Diversifying the Latam sea
Capacity’s Natalie Bannerman speaks to GlobeNet CEO Eduardo Falzoni about the impending launch of its Malbec subsea cable and what it means for the region.
An unprecedented year comes with unprecedented projects, for example the much talked about Malbec subsea cable from Latam operator GlobeNet in partnership with Facebook.
The new 2,600km system connects Argentina with Brazil, with onward connectivity to the US, the rest of the Americas and to the main internet exchange points in Europe. Eduardo Falzoni, GlobeNet’s CEO, shares how Covid-19 has affected the company and the final stages of the cable.
According to Falzoni, the pandemic caused a big change in internet consumption patterns of both companies and individuals, which he believes will expand over the next few years.
“Although corporate traffic has decreased, internet traffic in homes has increased significantly due not only to remote work applications based on cloud platforms, but also to the increased consumption of browsing, streaming and gaming services,” he says.
In addition, he says operators and internet service providers (ISPs) have been increasing their contracted capacity with GlobeNet to meet the growing demand for data from their own customers but they are lucky that their networks can keep up.
“Our modern, robust and highly available network has been able to support this sustained increase in demand flawlessly. In fact, there is more to the network than just bandwidth: we are also focused on delivering the lowest possible latency, highest resiliency and constant protection against DDoS attacks,” says Falzoni.
One key consumer of data, that has grown exponentially during the pandemic, is online gaming — a trend that doesn’t show any signs of slowing. Its main requirements are the very thing GlobeNet and its Malbec cable were made for.
“Capacity and latency are the two main elements to consider. To improve the user experience, it is necessary to create internet exchange points, close to the end users, where content providers and internet service providers connect with each other,” explains Falzoni.
“For this, GlobeNet created in Fortaleza the most important internet exchange point in the northeast of Brazil. In October 2020, it hosts more than 280 peering networks and manages a total aggregated traffic exceeding 1Tbps.”
Focusing in on the Malbec system specifically, Falzoni shares that one of the biggest reasons why the system was built was for added route diversity to replace the older, aging systems.
“Since 2001, no new subsea cables had been deployed landing in Argentina,” he explains. “As a result, demand for high-bandwidth, data-intensive services like cloud computing and video streaming, among others, is outstripping the bandwidth capacity of existing systems.”
He also says that it has been designed to provide the lowest latency between Argentina and Brazil, using the latest technologies in optical and electronic transmission.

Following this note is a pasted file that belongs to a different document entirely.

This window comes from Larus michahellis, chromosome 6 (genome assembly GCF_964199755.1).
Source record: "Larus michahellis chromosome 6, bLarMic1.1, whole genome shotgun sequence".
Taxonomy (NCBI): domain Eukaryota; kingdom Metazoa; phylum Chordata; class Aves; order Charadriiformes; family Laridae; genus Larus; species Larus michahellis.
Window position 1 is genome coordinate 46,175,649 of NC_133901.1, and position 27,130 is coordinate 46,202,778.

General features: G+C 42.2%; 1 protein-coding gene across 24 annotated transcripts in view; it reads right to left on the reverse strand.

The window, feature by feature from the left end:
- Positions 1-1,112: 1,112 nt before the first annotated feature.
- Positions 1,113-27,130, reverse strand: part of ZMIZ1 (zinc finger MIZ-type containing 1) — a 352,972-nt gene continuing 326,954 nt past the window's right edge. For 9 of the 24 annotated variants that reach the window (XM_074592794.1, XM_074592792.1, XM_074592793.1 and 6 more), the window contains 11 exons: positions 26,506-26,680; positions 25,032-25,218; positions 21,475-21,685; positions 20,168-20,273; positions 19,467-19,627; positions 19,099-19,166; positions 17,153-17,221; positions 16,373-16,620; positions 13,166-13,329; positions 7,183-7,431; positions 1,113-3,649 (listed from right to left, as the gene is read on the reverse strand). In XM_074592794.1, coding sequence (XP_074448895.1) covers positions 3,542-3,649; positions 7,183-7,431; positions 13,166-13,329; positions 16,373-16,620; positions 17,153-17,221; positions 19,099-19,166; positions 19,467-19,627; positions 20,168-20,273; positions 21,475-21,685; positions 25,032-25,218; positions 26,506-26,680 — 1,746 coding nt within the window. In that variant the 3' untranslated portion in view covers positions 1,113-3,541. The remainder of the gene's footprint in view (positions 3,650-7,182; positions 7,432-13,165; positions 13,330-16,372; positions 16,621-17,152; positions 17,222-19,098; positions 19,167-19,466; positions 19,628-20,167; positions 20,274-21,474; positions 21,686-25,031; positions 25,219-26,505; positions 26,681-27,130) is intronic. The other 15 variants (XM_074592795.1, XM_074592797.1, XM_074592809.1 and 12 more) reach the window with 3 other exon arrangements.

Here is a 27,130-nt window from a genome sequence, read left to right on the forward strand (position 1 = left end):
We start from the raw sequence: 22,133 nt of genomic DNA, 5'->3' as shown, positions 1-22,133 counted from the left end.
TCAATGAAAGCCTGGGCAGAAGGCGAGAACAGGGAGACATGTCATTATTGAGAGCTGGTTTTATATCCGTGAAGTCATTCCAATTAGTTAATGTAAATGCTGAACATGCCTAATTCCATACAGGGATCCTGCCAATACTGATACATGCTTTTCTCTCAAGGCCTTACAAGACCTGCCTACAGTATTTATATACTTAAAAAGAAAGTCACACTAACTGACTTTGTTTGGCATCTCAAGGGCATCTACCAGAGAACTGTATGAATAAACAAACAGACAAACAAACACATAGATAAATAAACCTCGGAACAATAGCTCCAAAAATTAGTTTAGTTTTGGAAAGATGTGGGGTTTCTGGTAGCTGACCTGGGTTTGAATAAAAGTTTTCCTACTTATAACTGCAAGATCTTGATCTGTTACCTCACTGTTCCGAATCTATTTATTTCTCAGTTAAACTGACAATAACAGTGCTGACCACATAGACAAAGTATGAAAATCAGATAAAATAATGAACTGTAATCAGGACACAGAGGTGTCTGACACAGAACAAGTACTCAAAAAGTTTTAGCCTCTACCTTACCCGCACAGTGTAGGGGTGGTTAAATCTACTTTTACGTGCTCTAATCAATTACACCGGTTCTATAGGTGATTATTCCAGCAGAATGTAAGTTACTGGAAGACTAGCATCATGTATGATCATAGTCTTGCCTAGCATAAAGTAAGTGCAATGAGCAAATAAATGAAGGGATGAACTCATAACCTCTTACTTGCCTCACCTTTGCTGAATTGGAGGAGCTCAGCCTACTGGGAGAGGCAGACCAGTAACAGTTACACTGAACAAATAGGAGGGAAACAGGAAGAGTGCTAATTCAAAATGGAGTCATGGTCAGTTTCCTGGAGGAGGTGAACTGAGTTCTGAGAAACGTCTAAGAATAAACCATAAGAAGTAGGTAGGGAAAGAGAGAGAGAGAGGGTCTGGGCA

Specifically, the system boasts a design that “uses different mechanisms to protect and restore traffic”.
“It contemplates network mesh redundancy to avoid single points of failure, both on the subsea and terrestrial sections, through new backhaul routes with geographically diverse paths between the cable stations and GlobeNet’s points of presence,” adds Falzoni.
Overall, Malbec connects GlobeNet’s existing landing station in Rio de Janeiro to São Paulo via a landing point in the nearby municipality of Praia Grande. From there, it links to Buenos Aires via a landing point in Las Toninas, a coastal town southeast of the Argentinean capital.
“In Brazil, the new subsea route between the cities of Rio de Janeiro and São Paulo will boost performance and reduce latency for our customers,” says Falzoni.
It should come as no surprise that, as the biggest country in the region, Brazil is a key Latam hub for connectivity and content — making it the ideal place for a new piece of subsea infrastructure that effectively doubles the total capacity available between Argentina and Brazil.
“Moreover, in Brazil, Malbec provides a new subsea route between the cities of Rio de Janeiro and São Paulo, and offers a direct connection to Fortaleza, in the northeast of Brazil, where our internet exchange hosts more than 300 peering networks, manages over 1Tbps of traffic and serves more than 50 million people in that region,” continues Falzoni.
Having been confirmed as being in the “final stages” of implementation back in March 2020, Malbec is due to go live in the first quarter of 2021. In fact, GlobeNet took home the award for Best Subsea Innovation at the 2020 Global Carrier Awards.
Once fully in service, Falzoni says that “including Argentina in our network footprint is a key component of GlobeNet’s strategic plan” and in the future “further network expansions across the Americas” are on the cards, positioning the company to “facilitate advanced telecoms services across the region for years to come”.